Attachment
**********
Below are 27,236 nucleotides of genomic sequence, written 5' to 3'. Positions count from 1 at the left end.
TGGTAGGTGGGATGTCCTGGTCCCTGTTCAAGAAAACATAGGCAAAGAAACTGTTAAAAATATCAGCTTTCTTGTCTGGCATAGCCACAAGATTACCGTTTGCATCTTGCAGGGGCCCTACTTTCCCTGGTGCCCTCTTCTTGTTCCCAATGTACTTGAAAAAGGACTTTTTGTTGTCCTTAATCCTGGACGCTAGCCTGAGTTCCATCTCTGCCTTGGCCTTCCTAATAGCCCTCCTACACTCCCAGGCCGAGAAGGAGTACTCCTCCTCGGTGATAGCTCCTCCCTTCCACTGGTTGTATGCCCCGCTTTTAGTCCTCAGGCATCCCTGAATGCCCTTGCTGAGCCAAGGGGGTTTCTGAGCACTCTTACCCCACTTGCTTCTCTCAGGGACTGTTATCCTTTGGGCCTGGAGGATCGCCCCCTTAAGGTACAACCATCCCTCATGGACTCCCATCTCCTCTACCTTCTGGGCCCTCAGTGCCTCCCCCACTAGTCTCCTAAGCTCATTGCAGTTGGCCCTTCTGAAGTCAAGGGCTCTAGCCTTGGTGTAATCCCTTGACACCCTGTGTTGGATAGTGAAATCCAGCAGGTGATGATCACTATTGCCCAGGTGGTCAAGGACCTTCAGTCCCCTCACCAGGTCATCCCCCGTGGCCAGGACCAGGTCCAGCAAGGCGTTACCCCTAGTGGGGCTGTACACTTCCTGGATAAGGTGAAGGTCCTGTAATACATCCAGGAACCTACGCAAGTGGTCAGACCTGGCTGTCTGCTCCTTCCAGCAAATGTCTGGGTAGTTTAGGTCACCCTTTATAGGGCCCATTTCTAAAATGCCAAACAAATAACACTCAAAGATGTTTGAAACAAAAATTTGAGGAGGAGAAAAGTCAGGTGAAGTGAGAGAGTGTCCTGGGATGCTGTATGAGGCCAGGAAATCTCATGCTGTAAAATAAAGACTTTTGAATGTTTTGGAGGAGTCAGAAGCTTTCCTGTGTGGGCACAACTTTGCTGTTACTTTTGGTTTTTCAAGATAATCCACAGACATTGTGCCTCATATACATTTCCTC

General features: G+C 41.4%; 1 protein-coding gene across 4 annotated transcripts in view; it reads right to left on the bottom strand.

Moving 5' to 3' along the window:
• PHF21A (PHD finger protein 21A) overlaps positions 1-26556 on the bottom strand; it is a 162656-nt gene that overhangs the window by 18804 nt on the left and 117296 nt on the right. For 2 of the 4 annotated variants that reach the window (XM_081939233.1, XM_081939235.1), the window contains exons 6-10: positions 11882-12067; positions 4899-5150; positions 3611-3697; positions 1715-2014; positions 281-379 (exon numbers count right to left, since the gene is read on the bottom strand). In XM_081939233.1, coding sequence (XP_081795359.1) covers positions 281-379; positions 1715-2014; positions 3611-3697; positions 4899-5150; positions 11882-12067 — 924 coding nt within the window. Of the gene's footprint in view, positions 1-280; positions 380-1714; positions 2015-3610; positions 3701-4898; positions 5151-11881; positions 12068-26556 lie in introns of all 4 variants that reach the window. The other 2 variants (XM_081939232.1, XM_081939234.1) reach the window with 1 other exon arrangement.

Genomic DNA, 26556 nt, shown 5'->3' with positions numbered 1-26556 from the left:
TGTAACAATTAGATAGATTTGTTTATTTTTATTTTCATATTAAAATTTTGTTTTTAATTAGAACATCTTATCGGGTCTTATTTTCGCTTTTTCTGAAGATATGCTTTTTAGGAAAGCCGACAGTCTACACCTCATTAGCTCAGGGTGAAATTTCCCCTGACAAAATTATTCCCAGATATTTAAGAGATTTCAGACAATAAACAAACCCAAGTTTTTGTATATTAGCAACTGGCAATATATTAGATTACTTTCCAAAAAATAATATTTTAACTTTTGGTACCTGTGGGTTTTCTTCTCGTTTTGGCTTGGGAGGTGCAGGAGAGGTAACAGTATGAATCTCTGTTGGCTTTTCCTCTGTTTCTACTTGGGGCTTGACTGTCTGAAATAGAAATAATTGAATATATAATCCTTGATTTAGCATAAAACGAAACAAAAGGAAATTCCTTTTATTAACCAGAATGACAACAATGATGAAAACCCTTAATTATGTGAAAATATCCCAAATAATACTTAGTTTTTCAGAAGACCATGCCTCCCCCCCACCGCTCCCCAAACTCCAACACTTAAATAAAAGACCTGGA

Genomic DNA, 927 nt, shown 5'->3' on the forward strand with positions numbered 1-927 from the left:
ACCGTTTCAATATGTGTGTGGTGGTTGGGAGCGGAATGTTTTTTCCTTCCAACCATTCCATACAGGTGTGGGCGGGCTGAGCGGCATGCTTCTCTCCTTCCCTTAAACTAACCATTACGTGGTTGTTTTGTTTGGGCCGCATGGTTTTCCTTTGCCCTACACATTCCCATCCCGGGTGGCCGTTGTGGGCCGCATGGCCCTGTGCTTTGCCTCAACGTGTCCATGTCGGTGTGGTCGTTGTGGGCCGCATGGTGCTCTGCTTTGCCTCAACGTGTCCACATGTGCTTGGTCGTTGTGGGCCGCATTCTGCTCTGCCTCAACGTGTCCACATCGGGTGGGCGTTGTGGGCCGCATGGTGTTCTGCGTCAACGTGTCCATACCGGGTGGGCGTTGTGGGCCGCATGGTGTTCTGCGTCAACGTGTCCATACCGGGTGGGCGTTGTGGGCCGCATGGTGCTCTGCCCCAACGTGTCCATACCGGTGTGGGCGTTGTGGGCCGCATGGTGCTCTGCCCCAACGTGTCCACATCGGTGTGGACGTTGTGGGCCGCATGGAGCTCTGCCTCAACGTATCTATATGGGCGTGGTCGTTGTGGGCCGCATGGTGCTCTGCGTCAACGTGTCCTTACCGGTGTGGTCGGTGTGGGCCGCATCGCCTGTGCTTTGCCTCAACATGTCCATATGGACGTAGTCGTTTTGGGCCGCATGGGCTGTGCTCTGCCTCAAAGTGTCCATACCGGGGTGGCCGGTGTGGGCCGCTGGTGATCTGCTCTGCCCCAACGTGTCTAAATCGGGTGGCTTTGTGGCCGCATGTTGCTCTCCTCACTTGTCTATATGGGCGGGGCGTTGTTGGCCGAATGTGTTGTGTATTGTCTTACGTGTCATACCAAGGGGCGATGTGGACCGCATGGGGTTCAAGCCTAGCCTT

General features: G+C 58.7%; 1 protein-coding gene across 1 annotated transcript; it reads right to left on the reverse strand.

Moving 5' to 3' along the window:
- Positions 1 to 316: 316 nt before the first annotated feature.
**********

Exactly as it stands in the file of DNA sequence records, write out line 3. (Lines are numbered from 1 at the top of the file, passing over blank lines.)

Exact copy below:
General features: G+C 41.4%; 1 protein-coding gene across 4 annotated transcripts in view; it reads right to left on the bottom strand.